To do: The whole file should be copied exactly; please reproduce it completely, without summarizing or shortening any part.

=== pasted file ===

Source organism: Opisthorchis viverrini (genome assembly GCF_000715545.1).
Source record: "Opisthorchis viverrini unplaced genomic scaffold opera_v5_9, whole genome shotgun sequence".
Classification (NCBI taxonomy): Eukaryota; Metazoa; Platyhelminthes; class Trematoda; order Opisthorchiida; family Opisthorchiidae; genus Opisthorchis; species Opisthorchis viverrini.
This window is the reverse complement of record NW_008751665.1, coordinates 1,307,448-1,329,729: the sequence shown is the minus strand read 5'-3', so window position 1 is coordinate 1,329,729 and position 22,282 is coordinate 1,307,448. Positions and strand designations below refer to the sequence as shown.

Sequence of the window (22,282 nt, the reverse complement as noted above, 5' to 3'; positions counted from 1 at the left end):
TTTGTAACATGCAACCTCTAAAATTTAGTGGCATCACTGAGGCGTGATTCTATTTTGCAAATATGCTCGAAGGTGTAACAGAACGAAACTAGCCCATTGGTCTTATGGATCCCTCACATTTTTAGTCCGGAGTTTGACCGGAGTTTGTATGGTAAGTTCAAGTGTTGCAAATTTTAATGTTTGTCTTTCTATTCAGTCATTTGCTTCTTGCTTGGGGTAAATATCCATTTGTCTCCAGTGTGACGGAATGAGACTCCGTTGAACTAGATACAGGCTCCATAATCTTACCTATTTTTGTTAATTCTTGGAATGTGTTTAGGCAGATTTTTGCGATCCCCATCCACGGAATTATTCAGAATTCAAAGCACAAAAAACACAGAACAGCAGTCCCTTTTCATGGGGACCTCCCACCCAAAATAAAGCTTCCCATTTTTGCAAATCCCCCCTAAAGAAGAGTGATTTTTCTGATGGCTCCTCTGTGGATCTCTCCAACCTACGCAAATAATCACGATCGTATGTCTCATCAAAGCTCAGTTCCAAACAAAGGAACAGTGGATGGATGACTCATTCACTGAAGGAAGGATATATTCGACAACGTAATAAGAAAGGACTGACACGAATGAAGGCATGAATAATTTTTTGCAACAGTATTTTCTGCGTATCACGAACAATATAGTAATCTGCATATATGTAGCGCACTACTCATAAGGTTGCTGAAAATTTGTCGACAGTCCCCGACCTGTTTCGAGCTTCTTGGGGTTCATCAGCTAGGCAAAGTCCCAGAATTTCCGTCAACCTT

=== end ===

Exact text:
Source organism: Opisthorchis viverrini (genome assembly GCF_000715545.1).
Source record: "Opisthorchis viverrini unplaced genomic scaffold opera_v5_9, whole genome shotgun sequence".
Classification (NCBI taxonomy): Eukaryota; Metazoa; Platyhelminthes; class Trematoda; order Opisthorchiida; family Opisthorchiidae; genus Opisthorchis; species Opisthorchis viverrini.
This window is the reverse complement of record NW_008751665.1, coordinates 1,307,448-1,329,729: the sequence shown is the minus strand read 5'-3', so window position 1 is coordinate 1,329,729 and position 22,282 is coordinate 1,307,448. Positions and strand designations below refer to the sequence as shown.

Sequence of the window (22,282 nt, the reverse complement as noted above, 5' to 3'; positions counted from 1 at the left end):
TTTGTAACATGCAACCTCTAAAATTTAGTGGCATCACTGAGGCGTGATTCTATTTTGCAAATATGCTCGAAGGTGTAACAGAACGAAACTAGCCCATTGGTCTTATGGATCCCTCACATTTTTAGTCCGGAGTTTGACCGGAGTTTGTATGGTAAGTTCAAGTGTTGCAAATTTTAATGTTTGTCTTTCTATTCAGTCATTTGCTTCTTGCTTGGGGTAAATATCCATTTGTCTCCAGTGTGACGGAATGAGACTCCGTTGAACTAGATACAGGCTCCATAATCTTACCTATTTTTGTTAATTCTTGGAATGTGTTTAGGCAGATTTTTGCGATCCCCATCCACGGAATTATTCAGAATTCAAAGCACAAAAAACACAGAACAGCAGTCCCTTTTCATGGGGACCTCCCACCCAAAATAAAGCTTCCCATTTTTGCAAATCCCCCCTAAAGAAGAGTGATTTTTCTGATGGCTCCTCTGTGGATCTCTCCAACCTACGCAAATAATCACGATCGTATGTCTCATCAAAGCTCAGTTCCAAACAAAGGAACAGTGGATGGATGACTCATTCACTGAAGGAAGGATATATTCGACAACGTAATAAGAAAGGACTGACACGAATGAAGGCATGAATAATTTTTTGCAACAGTATTTTCTGCGTATCACGAACAATATAGTAATCTGCATATATGTAGCGCACTACTCATAAGGTTGCTGAAAATTTGTCGACAGTCCCCGACCTGTTTCGAGCTTCTTGGGGTTCATCAGCTAGGCAAAGTCCCAGAATTTCCGTCAACCTT